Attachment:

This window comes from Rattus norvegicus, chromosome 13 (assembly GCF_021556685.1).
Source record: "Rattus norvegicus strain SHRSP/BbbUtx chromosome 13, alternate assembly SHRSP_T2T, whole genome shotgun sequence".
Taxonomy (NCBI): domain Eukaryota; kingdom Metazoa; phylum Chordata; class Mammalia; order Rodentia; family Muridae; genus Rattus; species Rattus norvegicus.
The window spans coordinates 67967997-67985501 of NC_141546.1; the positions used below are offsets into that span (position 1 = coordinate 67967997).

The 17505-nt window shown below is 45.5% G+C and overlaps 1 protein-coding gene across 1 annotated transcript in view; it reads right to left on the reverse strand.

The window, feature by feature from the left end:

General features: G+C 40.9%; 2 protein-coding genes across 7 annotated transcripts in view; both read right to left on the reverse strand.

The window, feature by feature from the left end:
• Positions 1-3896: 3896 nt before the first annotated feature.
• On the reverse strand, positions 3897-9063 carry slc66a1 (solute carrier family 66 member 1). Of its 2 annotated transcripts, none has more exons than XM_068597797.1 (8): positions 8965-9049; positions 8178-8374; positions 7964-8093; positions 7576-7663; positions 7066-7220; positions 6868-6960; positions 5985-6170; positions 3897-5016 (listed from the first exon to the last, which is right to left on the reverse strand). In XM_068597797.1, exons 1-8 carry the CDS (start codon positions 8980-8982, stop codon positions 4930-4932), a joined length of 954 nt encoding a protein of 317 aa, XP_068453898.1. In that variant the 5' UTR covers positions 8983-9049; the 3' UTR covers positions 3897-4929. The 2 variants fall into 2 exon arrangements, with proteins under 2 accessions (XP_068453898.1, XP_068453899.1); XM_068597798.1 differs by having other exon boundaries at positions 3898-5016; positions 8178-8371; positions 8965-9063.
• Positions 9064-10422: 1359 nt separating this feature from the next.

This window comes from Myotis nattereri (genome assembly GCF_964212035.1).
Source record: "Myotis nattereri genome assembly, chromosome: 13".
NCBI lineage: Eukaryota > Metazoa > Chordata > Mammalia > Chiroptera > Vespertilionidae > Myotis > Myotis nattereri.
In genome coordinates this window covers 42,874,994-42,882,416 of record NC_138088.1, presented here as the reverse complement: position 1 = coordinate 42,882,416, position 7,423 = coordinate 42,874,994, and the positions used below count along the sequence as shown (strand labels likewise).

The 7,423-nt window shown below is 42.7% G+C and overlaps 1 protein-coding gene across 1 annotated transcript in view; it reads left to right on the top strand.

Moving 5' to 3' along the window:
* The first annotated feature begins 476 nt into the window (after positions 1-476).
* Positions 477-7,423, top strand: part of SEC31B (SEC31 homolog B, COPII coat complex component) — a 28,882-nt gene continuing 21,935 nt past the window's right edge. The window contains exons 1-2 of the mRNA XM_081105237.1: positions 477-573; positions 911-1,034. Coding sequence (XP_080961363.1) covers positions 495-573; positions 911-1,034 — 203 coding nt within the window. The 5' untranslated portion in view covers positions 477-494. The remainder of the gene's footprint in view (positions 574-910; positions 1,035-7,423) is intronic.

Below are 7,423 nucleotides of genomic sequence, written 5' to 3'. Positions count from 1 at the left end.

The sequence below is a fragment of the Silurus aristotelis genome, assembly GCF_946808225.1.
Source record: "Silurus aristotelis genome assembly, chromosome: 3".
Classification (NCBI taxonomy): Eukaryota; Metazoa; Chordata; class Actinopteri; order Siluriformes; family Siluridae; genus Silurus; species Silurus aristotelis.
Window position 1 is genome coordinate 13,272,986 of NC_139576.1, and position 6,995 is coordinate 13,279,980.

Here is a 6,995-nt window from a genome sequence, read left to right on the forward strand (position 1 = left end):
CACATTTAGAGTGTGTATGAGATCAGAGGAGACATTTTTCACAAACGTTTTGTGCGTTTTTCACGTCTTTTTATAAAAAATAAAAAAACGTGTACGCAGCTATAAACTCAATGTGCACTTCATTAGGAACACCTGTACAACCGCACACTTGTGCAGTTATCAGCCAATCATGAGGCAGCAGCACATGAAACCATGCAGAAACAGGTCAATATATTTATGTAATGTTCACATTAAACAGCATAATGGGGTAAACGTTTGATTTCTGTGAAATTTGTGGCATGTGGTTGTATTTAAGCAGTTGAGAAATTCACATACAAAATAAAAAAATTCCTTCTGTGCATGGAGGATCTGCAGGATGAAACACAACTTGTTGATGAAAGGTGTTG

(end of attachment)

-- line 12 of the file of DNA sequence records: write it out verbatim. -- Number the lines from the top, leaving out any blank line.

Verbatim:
This window comes from Myotis nattereri (genome assembly GCF_964212035.1).